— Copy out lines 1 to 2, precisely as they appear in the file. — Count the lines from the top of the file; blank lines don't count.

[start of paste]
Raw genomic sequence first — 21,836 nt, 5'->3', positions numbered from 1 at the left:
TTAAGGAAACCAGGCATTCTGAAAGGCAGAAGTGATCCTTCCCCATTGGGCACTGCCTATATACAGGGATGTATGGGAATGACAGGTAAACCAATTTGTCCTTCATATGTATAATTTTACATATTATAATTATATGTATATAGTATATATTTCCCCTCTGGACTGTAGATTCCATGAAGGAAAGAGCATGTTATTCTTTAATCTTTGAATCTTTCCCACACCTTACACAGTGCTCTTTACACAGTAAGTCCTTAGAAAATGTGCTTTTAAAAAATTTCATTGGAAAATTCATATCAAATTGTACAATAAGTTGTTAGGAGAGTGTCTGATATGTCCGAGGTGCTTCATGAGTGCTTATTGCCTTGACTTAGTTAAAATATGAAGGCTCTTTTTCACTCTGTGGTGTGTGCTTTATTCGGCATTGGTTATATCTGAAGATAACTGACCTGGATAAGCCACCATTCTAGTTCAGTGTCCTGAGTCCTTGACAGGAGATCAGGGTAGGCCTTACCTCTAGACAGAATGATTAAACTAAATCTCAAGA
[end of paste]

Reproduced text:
Raw genomic sequence first — 21,836 nt, 5'->3', positions numbered from 1 at the left:
TTAAGGAAACCAGGCATTCTGAAAGGCAGAAGTGATCCTTCCCCATTGGGCACTGCCTATATACAGGGATGTATGGGAATGACAGGTAAACCAATTTGTCCTTCATATGTATAATTTTACATATTATAATTATATGTATATAGTATATATTTCCCCTCTGGACTGTAGATTCCATGAAGGAAAGAGCATGTTATTCTTTAATCTTTGAATCTTTCCCACACCTTACACAGTGCTCTTTACACAGTAAGTCCTTAGAAAATGTGCTTTTAAAAAATTTCATTGGAAAATTCATATCAAATTGTACAATAAGTTGTTAGGAGAGTGTCTGATATGTCCGAGGTGCTTCATGAGTGCTTATTGCCTTGACTTAGTTAAAATATGAAGGCTCTTTTTCACTCTGTGGTGTGTGCTTTATTCGGCATTGGTTATATCTGAAGATAACTGACCTGGATAAGCCACCATTCTAGTTCAGTGTCCTGAGTCCTTGACAGGAGATCAGGGTAGGCCTTACCTCTAGACAGAATGATTAAACTAAATCTCAAGA